11 Least Crowded National Parks of 2011; S’mores Brownie Recipe

Which National Park Will You Visit Next?opens IMAGE file

Which National Park Will You Visit Next?

Say “national park” and most people think Yellowstone, Grand Canyon or Great Smoky Mountains.But let’s change that mindset and show some love to parks like Lake Clark, North Cascades and Dry Tortugas. If looking to get away from the crowds, head to one of these 11 national parks. According to opens in a new windowvisitation figures published by the National Park Service, of the U.S.’s 58 national parks, these were some of 2011’s least crowded parks. Although it’s November, it’s never too soon to plan your summer national park vacation.

opens in a new windowLake Clark National Park & Preserve, Alaska
2011 Visitation: 5,158

opens in a new windowNational Park of American Samoa
2011 Visitation: 8,716

opens in a new windowKobuk Valley National Park, Alaska
2011 Visitation: 11,485

opens in a new windowGates of the Arctic National Park & Preserve, Alaska
2011 Visitation: 11,623

opens in a new windowIsle Royale National Park, Michigan
2011 Visitation: 15,892

opens in a new windowNorth Cascades National Park, Washington
2011 Visitation: 19,208

opens in a new windowKatmai National Park & Preserve, Alaska
2011 Visitation: 48,939

opens in a new windowWrangell-St. Elias National Park & Preserve, Alaska
2011 Visitation: 65,225

opens in a new windowDry Tortugas National Park, Florida
2011 Visitation: 75,171

opens in a new windowGreat Basin National Park, Nevada
2011 Visitation: 91,451

opens in a new windowCongaree National Park, South Carolina
2011 Visitation: 120,166

The Fixings for S'mores. Yum!opens IMAGE file

The Fixings for S'mores. Yum!

National Park Research Makes Me Hungry for S’mores

I never realized the ooey, gooey goodness of s’mores is a North American thing. It’s a sugary treat we made a few times each summer while sitting around the backyard campfire and avoiding the fire’s ever changing plume of smoke. While working in the Everglades, we hosted an international conference for a worldwide environmental organization. One of the events we coordinated was a campfire in the opens in a new windowFlamingo Campground with all the fixings for s’mores.

I was extremely honored to learn it was the first time visitors from Europe were tasting the sweet goodness of roasted marshmallows and melted chocolate smothered between graham crackers for the very first time. They were leery about the concept but after one sticky bite, they were hooked!

S’mores Brownie Recipe
Gathering data for a class about national parks I taught for opens in a new windowCharlotte County’s Lifelong Learning Institute, which is affiliated with Elderhostel and Edison State College, made me hungry for s’mores! It wasn’t practical to build a backyard bonfire. Perhaps I could have speared some marshmallows with a chopstick and roasted them over my current Yankee Candle but suspect it’d have a funky taste. So, I found and modified the opens in a new windowLoveless Cafe’s S’mores Cookie Recipe into a s’mores brownie recipe.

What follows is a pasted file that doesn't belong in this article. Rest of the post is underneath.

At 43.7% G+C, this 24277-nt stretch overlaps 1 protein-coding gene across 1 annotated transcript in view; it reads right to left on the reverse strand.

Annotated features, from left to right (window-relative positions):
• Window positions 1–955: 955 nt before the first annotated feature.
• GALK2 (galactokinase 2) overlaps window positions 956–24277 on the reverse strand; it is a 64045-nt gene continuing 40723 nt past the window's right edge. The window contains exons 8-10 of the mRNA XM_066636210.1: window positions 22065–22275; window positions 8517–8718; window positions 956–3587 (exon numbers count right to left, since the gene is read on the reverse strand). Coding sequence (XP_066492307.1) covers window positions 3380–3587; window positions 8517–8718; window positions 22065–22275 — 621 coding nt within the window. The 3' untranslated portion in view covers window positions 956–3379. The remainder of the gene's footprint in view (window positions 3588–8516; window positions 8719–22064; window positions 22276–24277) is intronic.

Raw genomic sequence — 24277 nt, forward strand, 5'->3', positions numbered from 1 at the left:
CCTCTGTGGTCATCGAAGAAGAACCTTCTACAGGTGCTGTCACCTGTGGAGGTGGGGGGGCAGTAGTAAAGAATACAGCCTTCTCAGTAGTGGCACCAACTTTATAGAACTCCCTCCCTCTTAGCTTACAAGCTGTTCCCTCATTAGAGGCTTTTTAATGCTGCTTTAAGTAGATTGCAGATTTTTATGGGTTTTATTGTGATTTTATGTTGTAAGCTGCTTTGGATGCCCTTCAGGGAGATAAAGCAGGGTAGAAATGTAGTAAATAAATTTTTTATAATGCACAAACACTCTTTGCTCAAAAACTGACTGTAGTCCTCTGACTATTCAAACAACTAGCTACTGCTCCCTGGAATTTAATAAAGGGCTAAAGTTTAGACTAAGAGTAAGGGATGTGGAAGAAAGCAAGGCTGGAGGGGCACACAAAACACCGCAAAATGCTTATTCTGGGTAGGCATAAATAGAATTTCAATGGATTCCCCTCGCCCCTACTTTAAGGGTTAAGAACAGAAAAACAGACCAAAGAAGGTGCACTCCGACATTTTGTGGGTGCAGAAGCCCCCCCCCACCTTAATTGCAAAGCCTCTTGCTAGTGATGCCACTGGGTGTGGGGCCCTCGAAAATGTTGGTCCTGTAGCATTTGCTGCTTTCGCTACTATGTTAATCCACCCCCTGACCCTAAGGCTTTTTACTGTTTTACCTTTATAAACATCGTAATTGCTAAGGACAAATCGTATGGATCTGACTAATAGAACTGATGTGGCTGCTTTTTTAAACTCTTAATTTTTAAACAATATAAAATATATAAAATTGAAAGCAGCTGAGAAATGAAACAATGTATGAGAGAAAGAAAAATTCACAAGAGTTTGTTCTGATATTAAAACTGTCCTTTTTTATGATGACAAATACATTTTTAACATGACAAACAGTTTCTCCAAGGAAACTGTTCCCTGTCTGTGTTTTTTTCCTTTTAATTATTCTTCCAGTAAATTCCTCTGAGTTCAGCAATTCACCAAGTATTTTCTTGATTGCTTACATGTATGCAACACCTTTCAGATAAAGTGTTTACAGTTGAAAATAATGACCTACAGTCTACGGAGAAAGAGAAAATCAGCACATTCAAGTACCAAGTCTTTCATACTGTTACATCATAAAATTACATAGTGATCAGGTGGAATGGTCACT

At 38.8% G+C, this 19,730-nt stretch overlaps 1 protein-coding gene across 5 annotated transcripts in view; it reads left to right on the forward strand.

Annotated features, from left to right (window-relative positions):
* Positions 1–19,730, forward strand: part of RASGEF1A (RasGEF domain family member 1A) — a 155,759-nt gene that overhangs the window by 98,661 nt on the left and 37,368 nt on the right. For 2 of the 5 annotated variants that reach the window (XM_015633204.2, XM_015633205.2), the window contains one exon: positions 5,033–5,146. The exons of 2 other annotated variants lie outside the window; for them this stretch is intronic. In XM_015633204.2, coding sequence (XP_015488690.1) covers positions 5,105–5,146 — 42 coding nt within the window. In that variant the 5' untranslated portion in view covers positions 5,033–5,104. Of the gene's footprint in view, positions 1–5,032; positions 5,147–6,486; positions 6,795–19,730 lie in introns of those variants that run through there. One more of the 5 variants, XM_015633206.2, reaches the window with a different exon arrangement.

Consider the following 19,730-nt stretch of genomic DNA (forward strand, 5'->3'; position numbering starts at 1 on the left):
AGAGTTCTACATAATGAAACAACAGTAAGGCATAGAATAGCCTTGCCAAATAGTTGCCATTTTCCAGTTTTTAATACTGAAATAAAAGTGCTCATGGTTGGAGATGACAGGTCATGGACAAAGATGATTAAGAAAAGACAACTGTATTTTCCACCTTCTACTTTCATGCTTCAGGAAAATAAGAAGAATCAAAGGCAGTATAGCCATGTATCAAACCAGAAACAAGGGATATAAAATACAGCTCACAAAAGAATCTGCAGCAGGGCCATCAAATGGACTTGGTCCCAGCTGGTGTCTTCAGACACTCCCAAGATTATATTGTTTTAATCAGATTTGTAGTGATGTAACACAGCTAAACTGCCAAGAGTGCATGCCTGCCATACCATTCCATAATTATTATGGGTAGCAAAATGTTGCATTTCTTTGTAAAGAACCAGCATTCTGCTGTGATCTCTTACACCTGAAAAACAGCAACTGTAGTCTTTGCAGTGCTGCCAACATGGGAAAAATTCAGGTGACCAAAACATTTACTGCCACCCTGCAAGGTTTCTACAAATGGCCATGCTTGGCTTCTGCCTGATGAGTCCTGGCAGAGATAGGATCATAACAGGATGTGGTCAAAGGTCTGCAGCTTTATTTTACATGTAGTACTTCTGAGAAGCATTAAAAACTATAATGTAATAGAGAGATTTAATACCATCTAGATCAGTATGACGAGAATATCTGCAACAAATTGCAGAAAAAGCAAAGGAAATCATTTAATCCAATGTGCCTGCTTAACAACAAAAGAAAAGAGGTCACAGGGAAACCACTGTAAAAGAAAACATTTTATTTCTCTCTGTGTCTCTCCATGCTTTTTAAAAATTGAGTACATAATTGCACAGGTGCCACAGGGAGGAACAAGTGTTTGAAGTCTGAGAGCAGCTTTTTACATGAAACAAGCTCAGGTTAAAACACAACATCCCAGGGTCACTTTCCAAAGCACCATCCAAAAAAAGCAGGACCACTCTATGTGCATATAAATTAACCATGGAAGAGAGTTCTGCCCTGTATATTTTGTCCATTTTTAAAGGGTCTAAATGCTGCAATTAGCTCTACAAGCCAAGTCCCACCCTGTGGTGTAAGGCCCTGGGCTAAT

1 cup + 2 tablespoons granulated sugar
4 eggs
1 tablespoon vanilla ( opens in a new windowI make my own)
1.5 cup flour
1 teaspoon baking powder
1/2 teaspoon salt
2 cups semi-sweet chocolate chips
1/2 cup butter
1.5 cups semi-sweet chocolate chips (to be melted with butter)
2 cups marshmallows
1 cup crushed graham crackers

Preheat oven to 325.

Cream sugar and eggs in a bowl with an electric mixer.

Blend in vanilla.

Sift flour, baking powder and salt together, then add in small batches to the bowl with creamed eggs and sugar.

Melt the butter with 1.5 cups chocolate chips in a glass bowl in the microwave.

Combine the melted chocolate chips and butter until blended.

Fold in the melted chocolate/butter combination with the batter along with the marshmallows and graham crackers until combined.

Pour into greased 9 x 9 inch pan.

Bake for about 13 – 17 minutes.

Cool in pan on cooling rack before enjoying.

Here’s a confession as to why this recipe is modified. I couldn’t see using a pound of sugar and 8 eggs in one recipe, so I attempted to cut the recipe in half. The cookies came out a tad runny so when in doubt, pour runny cookie batter into a pan and call it a brownie. Voila!

And yeah, being a diabetic means I should not be eating these but I’ve enjoyed them in moderation and shared the campfire-inspired dessert with others.

Have you visited any of these parks?


Author: Solo Travel Girl Admin

Jennifer A. Huber is an award-winning travel and outdoor blogger and writer in Southwest Florida. Originally from Buffalo, N.Y., a hiking trail led her to a career path in the tourism industry for more than 30 years. She spent a decade with a park management company in Yellowstone, Death Valley, and Everglades National Parks. She founded the travel blog, SoloTravelGirl.com with the goal of inspiring others to travel alone, not lonely. The unexpected death of her former husband in 2008 reminded her how short life is. His passing was a catalyst for sharing her experiences with the goal of inspiring and empowering others to travel solo. Jennifer holds a Travel Marketing Professional certification from the Southeast Tourism Society, is a certified food judge, member of the NASA Social community, and alum of the FBI Citizens Academy. When not traveling, she is either in the kitchen, practicing her photography skills, or road tripping with her dog, Radcliff.

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1 Comment

  1. Going to these national parks will be on my bucket list. Of course I would want to go to uncrowded places. Thanks for sharing!


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